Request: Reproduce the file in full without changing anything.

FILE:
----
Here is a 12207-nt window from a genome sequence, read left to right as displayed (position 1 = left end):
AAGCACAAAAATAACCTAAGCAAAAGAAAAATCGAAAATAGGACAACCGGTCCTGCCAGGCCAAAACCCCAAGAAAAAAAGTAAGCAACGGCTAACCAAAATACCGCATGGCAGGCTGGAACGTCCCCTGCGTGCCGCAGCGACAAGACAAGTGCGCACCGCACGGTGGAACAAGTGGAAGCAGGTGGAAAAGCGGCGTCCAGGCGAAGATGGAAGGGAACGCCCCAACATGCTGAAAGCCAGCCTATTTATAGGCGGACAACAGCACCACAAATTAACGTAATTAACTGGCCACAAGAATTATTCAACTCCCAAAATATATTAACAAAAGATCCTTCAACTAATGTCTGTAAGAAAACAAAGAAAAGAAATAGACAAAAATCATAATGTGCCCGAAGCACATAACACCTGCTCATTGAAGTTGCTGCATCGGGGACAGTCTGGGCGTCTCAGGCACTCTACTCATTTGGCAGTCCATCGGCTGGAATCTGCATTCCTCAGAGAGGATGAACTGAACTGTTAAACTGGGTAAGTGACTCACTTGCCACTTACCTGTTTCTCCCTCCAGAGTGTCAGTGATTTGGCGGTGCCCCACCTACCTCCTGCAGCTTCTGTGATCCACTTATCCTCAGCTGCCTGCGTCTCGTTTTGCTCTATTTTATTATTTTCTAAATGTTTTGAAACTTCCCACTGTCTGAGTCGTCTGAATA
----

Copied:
Here is a 12207-nt window from a genome sequence, read left to right as displayed (position 1 = left end):
AAGCACAAAAATAACCTAAGCAAAAGAAAAATCGAAAATAGGACAACCGGTCCTGCCAGGCCAAAACCCCAAGAAAAAAAGTAAGCAACGGCTAACCAAAATACCGCATGGCAGGCTGGAACGTCCCCTGCGTGCCGCAGCGACAAGACAAGTGCGCACCGCACGGTGGAACAAGTGGAAGCAGGTGGAAAAGCGGCGTCCAGGCGAAGATGGAAGGGAACGCCCCAACATGCTGAAAGCCAGCCTATTTATAGGCGGACAACAGCACCACAAATTAACGTAATTAACTGGCCACAAGAATTATTCAACTCCCAAAATATATTAACAAAAGATCCTTCAACTAATGTCTGTAAGAAAACAAAGAAAAGAAATAGACAAAAATCATAATGTGCCCGAAGCACATAACACCTGCTCATTGAAGTTGCTGCATCGGGGACAGTCTGGGCGTCTCAGGCACTCTACTCATTTGGCAGTCCATCGGCTGGAATCTGCATTCCTCAGAGAGGATGAACTGAACTGTTAAACTGGGTAAGTGACTCACTTGCCACTTACCTGTTTCTCCCTCCAGAGTGTCAGTGATTTGGCGGTGCCCCACCTACCTCCTGCAGCTTCTGTGATCCACTTATCCTCAGCTGCCTGCGTCTCGTTTTGCTCTATTTTATTATTTTCTAAATGTTTTGAAACTTCCCACTGTCTGAGTCGTCTGAATA